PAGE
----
hallowmann

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I’m up for this! I didn’t originally think it would be a big deal to be a mom & medical student but reactions from others have made me realize that it is pretty unusual. For example, I had an interviewer tell me I’d be the only mom (but not parent) she knew of in a school of 1,000 students.

My concerns though are: how will my kids handle going from seeing me all day to much, much less? How will my husband handle being the primary parent? Will I have difficulty relating to my classmates without feeling like a (comparative) dinosaur?
I wouldn't worry too much about relating to classmates. Its going to be different. You're going to have priorities and life experiences that they simply don't have. That said, you can still find ways to relate to people where its important. You'll be able to hang out, complain about work, and study together easily, because its what you have to do most of the time. You may not go out with them a ton, but honestly, I didn't miss that. You have people you care about and can hang out with at home. Most people get that, and if they don't, they will when they have a family.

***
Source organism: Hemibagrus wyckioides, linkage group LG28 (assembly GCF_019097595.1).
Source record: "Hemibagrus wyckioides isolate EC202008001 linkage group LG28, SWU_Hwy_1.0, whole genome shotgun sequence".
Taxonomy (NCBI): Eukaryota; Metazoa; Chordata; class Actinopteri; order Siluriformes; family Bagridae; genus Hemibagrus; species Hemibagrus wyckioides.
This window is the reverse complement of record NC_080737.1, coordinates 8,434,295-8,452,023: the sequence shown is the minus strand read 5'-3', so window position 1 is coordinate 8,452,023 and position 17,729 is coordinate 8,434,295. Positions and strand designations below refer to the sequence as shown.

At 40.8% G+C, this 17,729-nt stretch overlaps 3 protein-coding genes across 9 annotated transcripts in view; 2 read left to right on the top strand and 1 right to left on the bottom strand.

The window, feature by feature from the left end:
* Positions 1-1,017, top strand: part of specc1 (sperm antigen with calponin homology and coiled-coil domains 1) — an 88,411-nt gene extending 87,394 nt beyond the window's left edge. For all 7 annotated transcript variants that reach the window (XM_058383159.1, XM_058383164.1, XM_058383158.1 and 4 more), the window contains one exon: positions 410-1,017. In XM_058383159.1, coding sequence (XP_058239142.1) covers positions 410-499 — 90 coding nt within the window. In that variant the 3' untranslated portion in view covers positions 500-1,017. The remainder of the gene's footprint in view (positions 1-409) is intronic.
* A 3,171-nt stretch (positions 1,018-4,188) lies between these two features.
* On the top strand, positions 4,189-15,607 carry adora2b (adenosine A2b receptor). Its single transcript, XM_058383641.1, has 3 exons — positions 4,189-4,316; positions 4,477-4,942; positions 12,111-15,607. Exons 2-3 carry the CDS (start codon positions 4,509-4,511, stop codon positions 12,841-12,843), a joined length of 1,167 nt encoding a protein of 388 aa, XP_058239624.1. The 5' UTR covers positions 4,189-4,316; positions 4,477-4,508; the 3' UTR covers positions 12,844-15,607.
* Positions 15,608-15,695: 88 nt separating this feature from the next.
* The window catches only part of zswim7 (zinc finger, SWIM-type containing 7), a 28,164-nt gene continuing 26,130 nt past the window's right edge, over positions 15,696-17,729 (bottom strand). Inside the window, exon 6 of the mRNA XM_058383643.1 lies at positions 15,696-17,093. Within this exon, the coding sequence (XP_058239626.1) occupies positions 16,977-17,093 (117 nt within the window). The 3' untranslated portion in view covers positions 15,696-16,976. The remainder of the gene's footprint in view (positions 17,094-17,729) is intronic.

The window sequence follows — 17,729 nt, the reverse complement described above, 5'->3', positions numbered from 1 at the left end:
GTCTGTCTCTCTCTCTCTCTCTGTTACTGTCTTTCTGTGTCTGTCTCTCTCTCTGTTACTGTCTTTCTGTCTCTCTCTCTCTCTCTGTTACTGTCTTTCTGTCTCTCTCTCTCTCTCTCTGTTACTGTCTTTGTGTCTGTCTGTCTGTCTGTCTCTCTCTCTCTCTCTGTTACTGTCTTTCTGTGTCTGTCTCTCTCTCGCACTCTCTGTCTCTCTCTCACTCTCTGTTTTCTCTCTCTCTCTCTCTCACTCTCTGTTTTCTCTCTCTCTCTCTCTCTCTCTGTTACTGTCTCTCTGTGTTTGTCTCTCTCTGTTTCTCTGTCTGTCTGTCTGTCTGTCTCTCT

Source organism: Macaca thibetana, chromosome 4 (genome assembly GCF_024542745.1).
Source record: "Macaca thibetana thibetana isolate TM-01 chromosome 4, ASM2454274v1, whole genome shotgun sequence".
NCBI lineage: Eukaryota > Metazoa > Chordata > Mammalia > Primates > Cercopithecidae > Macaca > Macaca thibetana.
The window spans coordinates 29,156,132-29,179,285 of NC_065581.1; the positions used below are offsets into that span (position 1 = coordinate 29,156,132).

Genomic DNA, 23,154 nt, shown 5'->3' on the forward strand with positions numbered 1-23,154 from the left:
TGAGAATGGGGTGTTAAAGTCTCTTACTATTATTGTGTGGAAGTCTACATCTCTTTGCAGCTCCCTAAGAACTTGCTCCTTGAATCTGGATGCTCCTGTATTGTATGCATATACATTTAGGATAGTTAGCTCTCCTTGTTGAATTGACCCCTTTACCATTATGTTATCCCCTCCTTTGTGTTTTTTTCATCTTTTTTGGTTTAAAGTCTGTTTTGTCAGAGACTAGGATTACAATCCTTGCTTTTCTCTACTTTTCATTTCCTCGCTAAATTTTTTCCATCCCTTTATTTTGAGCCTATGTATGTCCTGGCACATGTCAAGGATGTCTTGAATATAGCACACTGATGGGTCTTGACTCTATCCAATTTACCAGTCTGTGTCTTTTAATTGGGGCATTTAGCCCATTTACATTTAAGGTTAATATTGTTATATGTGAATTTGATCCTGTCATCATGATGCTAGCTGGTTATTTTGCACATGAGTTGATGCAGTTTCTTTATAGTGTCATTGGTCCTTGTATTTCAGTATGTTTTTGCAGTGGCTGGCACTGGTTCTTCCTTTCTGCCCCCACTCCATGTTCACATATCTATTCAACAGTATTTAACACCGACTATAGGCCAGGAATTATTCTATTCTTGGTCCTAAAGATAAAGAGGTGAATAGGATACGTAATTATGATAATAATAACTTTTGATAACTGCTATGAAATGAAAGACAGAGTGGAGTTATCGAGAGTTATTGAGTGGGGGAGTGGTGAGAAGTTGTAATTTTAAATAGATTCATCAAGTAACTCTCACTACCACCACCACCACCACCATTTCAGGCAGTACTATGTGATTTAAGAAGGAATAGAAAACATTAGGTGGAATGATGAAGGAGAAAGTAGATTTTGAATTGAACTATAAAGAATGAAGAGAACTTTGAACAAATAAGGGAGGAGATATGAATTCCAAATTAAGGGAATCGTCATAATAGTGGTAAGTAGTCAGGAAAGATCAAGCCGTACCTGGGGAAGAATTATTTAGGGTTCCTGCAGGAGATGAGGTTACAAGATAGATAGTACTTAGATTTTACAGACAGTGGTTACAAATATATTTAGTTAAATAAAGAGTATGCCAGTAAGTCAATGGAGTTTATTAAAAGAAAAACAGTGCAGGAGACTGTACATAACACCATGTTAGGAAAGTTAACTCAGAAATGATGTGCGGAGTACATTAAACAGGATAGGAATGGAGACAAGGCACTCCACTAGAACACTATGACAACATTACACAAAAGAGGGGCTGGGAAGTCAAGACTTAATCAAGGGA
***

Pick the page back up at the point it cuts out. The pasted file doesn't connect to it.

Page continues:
Its going to be tough with the kids. Your role in their life is going to shift, and there are going to be times when it sucks. I'm going to say its probably going to be harder for you than them, because they will adapt and if both of you are committed to their development and provide them some stability, it should be fine. But it'll hurt when you miss some of those milestones or miss tucking them in, reading a story, etc.